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Discovery: Ancient Grave of Merovingian Warrior Unearthed in Ingelheim, Germany, Complete with Armor.

An intriguing 1,300-year-old grave belonging to a Merovingian warrior has been discovered during an archaeological survey of an early Medieval cemetery in Ingelheim, Germany.

It is an exceptional and surprising find because the grave remains intact despite being between two looted graves. Somehow, looters must have missed this one. When archaeologists opened the grave, they found the remains of a Frankish warrior from the 7th century with complete armor.

The grave of a Merovingian warrior richly equipped with swords, knives, spears, and a shield. Credit: Kaiserpfalz Ingelheim

Excavations at the site have been carried out by the Kaiserpfalz research team since 2015; this year is the last season. Numerous graves were already plundered in the Middle Ages, so finding an untouched burial as old as this one was naturally a wonderful surprise to all involved in the project.

According to a press statement issued by Kaiserpfalz Ingelheim, Merovingian graves on Rotweinstraße can usually be easily recognized by the darker filling of the burial pit. In this case, no color change was evident, and the entire area was heavily disturbed by adjacent graves and difficult to interpret.

“When the edge of the shield hump was discovered, it was not clear at first whether it belonged to one of the disturbed graves or to one that had not yet been discovered,” said excavator and research leader Christoph Bassler.

“So we carefully continued digging until it became clear: between two looted burials, we really discovered a completely intact grave, which the robbers must have missed for some reason,” he described the circumstances of finding grave number 447.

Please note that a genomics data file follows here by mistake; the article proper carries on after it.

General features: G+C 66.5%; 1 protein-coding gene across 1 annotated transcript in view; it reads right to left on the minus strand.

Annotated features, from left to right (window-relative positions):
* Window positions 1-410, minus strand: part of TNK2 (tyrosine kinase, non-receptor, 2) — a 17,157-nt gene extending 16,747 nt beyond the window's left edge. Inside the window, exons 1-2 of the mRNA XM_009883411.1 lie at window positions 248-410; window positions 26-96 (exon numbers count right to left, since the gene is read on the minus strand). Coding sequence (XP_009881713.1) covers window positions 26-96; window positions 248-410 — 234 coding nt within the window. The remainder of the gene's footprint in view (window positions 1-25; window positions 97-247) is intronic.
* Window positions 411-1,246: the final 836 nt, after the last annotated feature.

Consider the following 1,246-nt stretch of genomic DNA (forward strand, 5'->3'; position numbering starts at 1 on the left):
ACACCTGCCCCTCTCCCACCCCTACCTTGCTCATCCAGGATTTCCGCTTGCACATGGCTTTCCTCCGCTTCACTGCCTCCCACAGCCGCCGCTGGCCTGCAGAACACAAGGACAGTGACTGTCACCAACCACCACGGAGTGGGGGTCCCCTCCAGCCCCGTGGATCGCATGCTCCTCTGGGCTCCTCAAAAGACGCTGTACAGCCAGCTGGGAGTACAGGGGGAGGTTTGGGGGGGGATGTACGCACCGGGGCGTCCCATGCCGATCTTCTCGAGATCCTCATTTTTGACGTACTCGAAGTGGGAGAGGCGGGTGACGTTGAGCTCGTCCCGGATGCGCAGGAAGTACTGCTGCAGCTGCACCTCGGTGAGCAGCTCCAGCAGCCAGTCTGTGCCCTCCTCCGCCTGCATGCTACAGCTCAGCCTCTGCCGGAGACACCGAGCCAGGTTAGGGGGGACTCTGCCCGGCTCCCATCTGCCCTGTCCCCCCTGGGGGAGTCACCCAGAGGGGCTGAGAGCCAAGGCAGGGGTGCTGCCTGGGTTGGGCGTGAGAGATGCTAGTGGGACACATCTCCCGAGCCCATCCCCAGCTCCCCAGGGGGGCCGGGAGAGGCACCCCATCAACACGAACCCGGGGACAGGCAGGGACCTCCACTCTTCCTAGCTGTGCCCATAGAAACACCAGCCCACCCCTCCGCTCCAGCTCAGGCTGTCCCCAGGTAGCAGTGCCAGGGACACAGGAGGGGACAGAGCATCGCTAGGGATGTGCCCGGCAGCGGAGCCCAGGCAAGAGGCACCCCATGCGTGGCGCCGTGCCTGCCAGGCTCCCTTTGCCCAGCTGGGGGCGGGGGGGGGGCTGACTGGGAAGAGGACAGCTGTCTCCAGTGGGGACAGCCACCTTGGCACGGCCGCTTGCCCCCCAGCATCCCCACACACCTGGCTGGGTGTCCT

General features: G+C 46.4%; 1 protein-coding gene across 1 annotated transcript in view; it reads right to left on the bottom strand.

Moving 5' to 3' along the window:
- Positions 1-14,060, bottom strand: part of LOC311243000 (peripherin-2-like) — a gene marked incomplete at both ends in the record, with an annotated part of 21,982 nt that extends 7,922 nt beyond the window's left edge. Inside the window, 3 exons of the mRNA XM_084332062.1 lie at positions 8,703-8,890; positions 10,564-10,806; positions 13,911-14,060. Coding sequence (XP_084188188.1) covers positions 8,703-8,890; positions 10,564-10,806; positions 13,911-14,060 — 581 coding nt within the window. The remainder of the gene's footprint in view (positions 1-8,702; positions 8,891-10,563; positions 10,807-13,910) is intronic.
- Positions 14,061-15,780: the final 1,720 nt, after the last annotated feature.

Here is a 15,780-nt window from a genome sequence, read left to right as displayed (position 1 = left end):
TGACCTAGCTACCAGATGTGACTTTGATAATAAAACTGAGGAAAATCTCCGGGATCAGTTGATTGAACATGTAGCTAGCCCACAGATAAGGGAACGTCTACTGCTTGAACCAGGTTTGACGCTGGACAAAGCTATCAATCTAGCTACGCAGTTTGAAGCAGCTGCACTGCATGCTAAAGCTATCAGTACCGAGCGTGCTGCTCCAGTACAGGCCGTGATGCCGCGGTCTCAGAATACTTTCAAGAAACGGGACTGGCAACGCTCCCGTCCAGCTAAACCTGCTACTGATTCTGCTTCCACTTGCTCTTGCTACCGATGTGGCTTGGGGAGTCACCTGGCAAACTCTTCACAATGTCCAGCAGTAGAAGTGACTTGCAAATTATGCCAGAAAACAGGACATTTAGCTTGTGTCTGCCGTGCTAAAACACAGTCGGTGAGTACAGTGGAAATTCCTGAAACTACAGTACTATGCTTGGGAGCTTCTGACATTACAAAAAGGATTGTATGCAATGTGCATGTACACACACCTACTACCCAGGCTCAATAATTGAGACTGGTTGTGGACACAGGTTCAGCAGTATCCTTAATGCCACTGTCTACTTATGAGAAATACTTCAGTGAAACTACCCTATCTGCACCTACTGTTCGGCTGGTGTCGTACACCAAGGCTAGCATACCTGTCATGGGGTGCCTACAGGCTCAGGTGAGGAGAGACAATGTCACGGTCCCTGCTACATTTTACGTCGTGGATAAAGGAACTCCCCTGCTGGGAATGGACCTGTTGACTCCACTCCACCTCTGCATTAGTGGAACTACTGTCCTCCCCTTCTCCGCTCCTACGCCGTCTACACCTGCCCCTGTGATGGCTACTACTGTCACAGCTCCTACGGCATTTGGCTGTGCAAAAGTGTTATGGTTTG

Had the looters known back then what they missed, they probably would have been very upset because the warrior’s grave had valuable items.

Inside the grave were the skeletal remains of a man who had died at the age of 30 or 40. All possible weapons surrounded the deceased Frankish warrior. Under his right arm, he had the most precious weapon, a spatha, a double-edged sword with a blade 75 cm long – including the hilt and pommel 93 cm. The blade is in excellent condition and has even retained some of its former flexibility. Parts of a bronze scabbard and a sling or belt have also been preserved.

A Medieval warrior had to provide for his own weapons when fighting for his leader in battle. Credit: Adobe Stock – Erica Guilane-Nachez

On his left arm, the warrior had a broad seax (also sax or scramasax – a short chopping sword), whose blade and bronze rivets from the scabbard have survived to this day. The grave also contained a knife, a spear, and a flat shield with a wide rim.

The shield type and scramasax design tentatively date the grave to the 7th century and identify the deceased as a Frankish warrior.

After the weapons have been cleaned and conserved, the dating information can be refined with respect to the details of the decoration and the presumed silver inlays, which are covered by a thick layer of corrosion.

The skeleton’s tightly attached and slightly raised shoulders prove that the deceased was buried in a wooden coffin, of which there were no remains.

The Merovingian warrior must have been a rich man. Credit: Kaiserpfalz Ingelheim

Despite his martial equipment, the warrior from Grave 447 was not a professional soldier because there was no standing army in the early Middle Ages. He had to provide his own equipment and, like any free man, had the duty to follow a leader into battle. In this case, the impressive arsenal of weapons of the warrior shows that this man must have been sufficiently prosperous during his lifetime. The exceptional assemblage of burial equipment includes virtually every weapon used by the elite warrior class of the time.

The cause of his death is not yet known, but he may have died of illness or injuries as a result of the battle, the archaeologists added, adding that grave goods would suggest the latter option.

All recovered objects and the skeletal remains have been handed over to experts for further examination. This archaeological discovery will help to learn more about the oldest society of Ingelheim, the Kaiserpfalz Ingelheim said.